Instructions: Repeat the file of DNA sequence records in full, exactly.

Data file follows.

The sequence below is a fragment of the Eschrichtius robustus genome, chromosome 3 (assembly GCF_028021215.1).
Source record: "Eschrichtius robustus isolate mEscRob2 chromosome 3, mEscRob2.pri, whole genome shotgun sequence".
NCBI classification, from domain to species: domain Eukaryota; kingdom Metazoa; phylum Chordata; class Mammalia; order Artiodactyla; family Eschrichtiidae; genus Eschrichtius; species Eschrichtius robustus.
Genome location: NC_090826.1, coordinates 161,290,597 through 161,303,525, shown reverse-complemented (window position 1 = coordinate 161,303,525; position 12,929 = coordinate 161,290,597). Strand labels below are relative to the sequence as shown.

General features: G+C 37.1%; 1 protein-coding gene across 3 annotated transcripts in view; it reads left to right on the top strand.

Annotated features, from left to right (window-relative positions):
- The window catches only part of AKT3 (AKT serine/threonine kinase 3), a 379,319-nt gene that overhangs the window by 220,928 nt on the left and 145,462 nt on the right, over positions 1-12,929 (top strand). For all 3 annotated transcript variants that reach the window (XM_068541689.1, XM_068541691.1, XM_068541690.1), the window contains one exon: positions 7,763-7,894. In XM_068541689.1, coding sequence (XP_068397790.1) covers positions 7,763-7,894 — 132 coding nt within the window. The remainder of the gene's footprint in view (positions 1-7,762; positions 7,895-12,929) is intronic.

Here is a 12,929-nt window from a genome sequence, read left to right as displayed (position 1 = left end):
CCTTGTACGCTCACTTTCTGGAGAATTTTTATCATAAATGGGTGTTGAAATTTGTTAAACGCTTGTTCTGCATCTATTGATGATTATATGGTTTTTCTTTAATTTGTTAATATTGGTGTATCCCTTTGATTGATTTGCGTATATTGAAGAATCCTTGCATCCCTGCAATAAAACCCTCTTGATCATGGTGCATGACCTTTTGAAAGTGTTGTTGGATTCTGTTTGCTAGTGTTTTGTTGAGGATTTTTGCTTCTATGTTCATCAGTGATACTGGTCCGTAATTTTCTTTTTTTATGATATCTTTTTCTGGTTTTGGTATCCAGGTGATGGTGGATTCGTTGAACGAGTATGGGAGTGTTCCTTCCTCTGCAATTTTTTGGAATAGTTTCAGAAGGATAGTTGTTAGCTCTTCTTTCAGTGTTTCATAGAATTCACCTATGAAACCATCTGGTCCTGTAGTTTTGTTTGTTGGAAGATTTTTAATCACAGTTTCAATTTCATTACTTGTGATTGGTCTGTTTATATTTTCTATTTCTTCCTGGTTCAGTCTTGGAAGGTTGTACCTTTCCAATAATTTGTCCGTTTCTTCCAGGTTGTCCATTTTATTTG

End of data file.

The sequence below is a fragment of the Eschrichtius robustus genome, chromosome 3 (assembly GCF_028021215.1).
Source record: "Eschrichtius robustus isolate mEscRob2 chromosome 3, mEscRob2.pri, whole genome shotgun sequence".
NCBI classification, from domain to species: domain Eukaryota; kingdom Metazoa; phylum Chordata; class Mammalia; order Artiodactyla; family Eschrichtiidae; genus Eschrichtius; species Eschrichtius robustus.
Genome location: NC_090826.1, coordinates 161,290,597 through 161,303,525, shown reverse-complemented (window position 1 = coordinate 161,303,525; position 12,929 = coordinate 161,290,597). Strand labels below are relative to the sequence as shown.

General features: G+C 37.1%; 1 protein-coding gene across 3 annotated transcripts in view; it reads left to right on the top strand.

Annotated features, from left to right (window-relative positions):
- The window catches only part of AKT3 (AKT serine/threonine kinase 3), a 379,319-nt gene that overhangs the window by 220,928 nt on the left and 145,462 nt on the right, over positions 1-12,929 (top strand). For all 3 annotated transcript variants that reach the window (XM_068541689.1, XM_068541691.1, XM_068541690.1), the window contains one exon: positions 7,763-7,894. In XM_068541689.1, coding sequence (XP_068397790.1) covers positions 7,763-7,894 — 132 coding nt within the window. The remainder of the gene's footprint in view (positions 1-7,762; positions 7,895-12,929) is intronic.

Here is a 12,929-nt window from a genome sequence, read left to right as displayed (position 1 = left end):
CCTTGTACGCTCACTTTCTGGAGAATTTTTATCATAAATGGGTGTTGAAATTTGTTAAACGCTTGTTCTGCATCTATTGATGATTATATGGTTTTTCTTTAATTTGTTAATATTGGTGTATCCCTTTGATTGATTTGCGTATATTGAAGAATCCTTGCATCCCTGCAATAAAACCCTCTTGATCATGGTGCATGACCTTTTGAAAGTGTTGTTGGATTCTGTTTGCTAGTGTTTTGTTGAGGATTTTTGCTTCTATGTTCATCAGTGATACTGGTCCGTAATTTTCTTTTTTTATGATATCTTTTTCTGGTTTTGGTATCCAGGTGATGGTGGATTCGTTGAACGAGTATGGGAGTGTTCCTTCCTCTGCAATTTTTTGGAATAGTTTCAGAAGGATAGTTGTTAGCTCTTCTTTCAGTGTTTCATAGAATTCACCTATGAAACCATCTGGTCCTGTAGTTTTGTTTGTTGGAAGATTTTTAATCACAGTTTCAATTTCATTACTTGTGATTGGTCTGTTTATATTTTCTATTTCTTCCTGGTTCAGTCTTGGAAGGTTGTACCTTTCCAATAATTTGTCCGTTTCTTCCAGGTTGTCCATTTTATTTG